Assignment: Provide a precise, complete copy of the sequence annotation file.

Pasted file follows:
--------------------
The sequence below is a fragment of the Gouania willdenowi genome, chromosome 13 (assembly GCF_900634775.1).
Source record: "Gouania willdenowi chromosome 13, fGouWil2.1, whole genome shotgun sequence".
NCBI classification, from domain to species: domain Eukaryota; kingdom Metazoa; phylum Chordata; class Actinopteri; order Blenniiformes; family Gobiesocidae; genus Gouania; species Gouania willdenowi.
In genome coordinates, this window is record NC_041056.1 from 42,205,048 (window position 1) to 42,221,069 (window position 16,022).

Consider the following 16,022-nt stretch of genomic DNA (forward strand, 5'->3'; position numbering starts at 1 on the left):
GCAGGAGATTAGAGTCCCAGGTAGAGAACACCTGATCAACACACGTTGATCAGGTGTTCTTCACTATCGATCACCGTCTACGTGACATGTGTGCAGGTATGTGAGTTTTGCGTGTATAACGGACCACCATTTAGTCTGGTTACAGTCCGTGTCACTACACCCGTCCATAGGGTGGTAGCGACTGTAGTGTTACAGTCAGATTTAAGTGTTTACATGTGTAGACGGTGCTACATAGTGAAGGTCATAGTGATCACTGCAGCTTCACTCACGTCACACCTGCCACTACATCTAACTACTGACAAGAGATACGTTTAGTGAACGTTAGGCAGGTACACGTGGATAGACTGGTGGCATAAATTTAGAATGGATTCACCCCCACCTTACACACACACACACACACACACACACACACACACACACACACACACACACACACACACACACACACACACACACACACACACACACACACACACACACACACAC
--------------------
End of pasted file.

The sequence below is a fragment of the Gouania willdenowi genome, chromosome 13 (assembly GCF_900634775.1).
Source record: "Gouania willdenowi chromosome 13, fGouWil2.1, whole genome shotgun sequence".
NCBI classification, from domain to species: domain Eukaryota; kingdom Metazoa; phylum Chordata; class Actinopteri; order Blenniiformes; family Gobiesocidae; genus Gouania; species Gouania willdenowi.
In genome coordinates, this window is record NC_041056.1 from 42,205,048 (window position 1) to 42,221,069 (window position 16,022).

Consider the following 16,022-nt stretch of genomic DNA (forward strand, 5'->3'; position numbering starts at 1 on the left):
GCAGGAGATTAGAGTCCCAGGTAGAGAACACCTGATCAACACACGTTGATCAGGTGTTCTTCACTATCGATCACCGTCTACGTGACATGTGTGCAGGTATGTGAGTTTTGCGTGTATAACGGACCACCATTTAGTCTGGTTACAGTCCGTGTCACTACACCCGTCCATAGGGTGGTAGCGACTGTAGTGTTACAGTCAGATTTAAGTGTTTACATGTGTAGACGGTGCTACATAGTGAAGGTCATAGTGATCACTGCAGCTTCACTCACGTCACACCTGCCACTACATCTAACTACTGACAAGAGATACGTTTAGTGAACGTTAGGCAGGTACACGTGGATAGACTGGTGGCATAAATTTAGAATGGATTCACCCCCACCTTACACACACACACACACACACACACACACACACACACACACACACACACACACACACACACACACACACACACACACACACACACACACACACACACACACACAC